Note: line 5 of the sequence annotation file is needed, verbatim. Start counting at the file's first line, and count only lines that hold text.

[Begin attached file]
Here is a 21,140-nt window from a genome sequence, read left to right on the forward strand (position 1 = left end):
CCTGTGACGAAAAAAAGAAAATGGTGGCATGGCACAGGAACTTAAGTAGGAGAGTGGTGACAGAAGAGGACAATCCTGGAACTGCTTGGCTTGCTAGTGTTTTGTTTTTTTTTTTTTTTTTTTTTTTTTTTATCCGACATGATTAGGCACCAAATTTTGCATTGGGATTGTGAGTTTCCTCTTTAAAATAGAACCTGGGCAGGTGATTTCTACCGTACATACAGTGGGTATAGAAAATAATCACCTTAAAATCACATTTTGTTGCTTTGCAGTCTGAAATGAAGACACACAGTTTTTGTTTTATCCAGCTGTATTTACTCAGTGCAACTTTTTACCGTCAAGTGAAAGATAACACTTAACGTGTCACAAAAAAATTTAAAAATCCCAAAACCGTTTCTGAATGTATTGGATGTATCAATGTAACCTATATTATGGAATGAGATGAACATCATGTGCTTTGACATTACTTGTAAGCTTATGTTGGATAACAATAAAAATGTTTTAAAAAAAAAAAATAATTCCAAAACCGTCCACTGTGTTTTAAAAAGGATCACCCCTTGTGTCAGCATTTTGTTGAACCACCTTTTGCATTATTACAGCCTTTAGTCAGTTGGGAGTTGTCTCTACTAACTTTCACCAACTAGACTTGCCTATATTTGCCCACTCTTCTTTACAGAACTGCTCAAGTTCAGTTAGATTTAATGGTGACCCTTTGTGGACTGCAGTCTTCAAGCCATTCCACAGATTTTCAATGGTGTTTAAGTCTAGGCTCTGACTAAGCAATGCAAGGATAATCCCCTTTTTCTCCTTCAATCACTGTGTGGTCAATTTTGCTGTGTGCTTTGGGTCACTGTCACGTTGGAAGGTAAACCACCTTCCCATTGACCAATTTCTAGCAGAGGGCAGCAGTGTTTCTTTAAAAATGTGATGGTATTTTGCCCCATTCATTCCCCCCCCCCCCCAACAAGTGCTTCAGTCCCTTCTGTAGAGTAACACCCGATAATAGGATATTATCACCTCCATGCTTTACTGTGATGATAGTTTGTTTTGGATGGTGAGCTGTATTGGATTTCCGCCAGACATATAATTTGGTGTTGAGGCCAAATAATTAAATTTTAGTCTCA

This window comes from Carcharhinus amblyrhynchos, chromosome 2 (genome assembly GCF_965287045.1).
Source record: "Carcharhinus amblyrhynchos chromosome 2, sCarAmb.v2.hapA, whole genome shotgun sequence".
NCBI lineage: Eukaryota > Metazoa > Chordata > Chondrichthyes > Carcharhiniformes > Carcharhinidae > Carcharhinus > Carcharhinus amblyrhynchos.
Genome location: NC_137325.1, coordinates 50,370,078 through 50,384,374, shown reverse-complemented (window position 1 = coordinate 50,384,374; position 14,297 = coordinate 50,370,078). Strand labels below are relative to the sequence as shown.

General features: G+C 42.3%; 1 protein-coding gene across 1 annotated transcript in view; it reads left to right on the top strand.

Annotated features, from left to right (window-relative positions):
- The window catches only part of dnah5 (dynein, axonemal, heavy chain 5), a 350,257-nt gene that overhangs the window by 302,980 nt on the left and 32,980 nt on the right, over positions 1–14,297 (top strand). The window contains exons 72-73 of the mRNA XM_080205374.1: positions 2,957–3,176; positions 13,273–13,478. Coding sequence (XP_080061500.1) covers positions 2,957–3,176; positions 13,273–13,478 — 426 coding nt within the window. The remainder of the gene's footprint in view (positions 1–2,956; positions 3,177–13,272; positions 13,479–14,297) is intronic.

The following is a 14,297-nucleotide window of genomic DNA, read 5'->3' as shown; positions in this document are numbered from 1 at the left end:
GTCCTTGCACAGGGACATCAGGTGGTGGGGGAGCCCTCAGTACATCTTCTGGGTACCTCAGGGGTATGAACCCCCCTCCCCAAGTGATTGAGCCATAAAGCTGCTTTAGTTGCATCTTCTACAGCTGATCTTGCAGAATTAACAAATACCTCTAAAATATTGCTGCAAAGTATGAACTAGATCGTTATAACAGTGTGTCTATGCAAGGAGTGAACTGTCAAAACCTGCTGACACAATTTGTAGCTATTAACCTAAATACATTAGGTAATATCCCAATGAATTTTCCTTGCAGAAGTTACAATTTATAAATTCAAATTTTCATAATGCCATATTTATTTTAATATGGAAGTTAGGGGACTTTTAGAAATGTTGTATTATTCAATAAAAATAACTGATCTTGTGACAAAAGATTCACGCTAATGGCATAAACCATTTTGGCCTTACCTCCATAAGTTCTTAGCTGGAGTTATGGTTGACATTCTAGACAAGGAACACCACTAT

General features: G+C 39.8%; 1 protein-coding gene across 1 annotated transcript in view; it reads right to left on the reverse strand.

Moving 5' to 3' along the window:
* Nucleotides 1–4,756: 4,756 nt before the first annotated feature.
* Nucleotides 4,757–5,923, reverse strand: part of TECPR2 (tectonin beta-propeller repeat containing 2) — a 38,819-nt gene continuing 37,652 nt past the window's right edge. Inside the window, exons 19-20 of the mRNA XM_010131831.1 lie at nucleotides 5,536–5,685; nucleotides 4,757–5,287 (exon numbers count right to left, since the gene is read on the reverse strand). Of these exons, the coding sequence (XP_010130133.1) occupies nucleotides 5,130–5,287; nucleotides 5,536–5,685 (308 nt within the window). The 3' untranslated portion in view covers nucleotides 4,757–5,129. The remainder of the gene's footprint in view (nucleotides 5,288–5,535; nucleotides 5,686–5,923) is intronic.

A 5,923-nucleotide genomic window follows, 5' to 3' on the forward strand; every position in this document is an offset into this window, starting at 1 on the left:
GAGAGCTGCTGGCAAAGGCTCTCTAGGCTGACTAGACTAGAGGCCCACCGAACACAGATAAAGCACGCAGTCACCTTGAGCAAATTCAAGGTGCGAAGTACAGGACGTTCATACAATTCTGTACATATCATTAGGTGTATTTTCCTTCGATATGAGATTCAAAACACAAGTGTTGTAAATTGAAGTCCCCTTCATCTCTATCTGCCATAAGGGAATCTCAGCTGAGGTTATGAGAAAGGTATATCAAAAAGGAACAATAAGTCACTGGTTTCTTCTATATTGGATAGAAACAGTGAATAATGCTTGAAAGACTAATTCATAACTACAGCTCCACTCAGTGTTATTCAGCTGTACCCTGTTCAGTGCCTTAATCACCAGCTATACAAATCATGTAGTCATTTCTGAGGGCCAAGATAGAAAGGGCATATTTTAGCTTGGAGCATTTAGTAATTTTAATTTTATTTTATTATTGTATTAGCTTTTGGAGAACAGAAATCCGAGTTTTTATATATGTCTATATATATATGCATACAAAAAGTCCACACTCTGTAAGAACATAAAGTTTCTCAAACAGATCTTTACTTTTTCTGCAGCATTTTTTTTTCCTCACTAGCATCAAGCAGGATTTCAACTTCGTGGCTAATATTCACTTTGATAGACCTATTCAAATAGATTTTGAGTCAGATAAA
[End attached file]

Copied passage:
NCBI lineage: Eukaryota > Metazoa > Chordata > Chondrichthyes > Carcharhiniformes > Carcharhinidae > Carcharhinus > Carcharhinus amblyrhynchos.